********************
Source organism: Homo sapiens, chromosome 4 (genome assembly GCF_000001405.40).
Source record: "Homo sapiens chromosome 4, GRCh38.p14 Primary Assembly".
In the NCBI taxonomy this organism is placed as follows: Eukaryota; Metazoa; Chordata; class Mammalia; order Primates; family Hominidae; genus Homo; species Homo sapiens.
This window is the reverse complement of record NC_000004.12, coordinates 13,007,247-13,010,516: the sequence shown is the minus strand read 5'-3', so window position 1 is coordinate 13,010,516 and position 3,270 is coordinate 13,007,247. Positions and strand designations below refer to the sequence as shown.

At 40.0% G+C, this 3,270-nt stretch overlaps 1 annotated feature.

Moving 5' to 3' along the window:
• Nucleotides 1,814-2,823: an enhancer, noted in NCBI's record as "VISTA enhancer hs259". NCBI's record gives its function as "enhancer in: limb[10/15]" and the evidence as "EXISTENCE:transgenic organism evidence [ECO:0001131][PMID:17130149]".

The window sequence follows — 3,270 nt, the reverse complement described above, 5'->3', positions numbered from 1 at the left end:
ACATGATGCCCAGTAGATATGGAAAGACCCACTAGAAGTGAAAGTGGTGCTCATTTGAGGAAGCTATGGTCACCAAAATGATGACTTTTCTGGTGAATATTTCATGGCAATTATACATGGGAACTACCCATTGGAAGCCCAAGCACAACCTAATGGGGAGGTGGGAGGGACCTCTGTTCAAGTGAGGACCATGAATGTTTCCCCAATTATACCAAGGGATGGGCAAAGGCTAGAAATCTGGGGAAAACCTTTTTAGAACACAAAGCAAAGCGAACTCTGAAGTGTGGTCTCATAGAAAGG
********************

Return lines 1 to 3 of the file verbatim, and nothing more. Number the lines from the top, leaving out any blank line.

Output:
Source organism: Homo sapiens, chromosome 4 (genome assembly GCF_000001405.40).
Source record: "Homo sapiens chromosome 4, GRCh38.p14 Primary Assembly".
In the NCBI taxonomy this organism is placed as follows: Eukaryota; Metazoa; Chordata; class Mammalia; order Primates; family Hominidae; genus Homo; species Homo sapiens.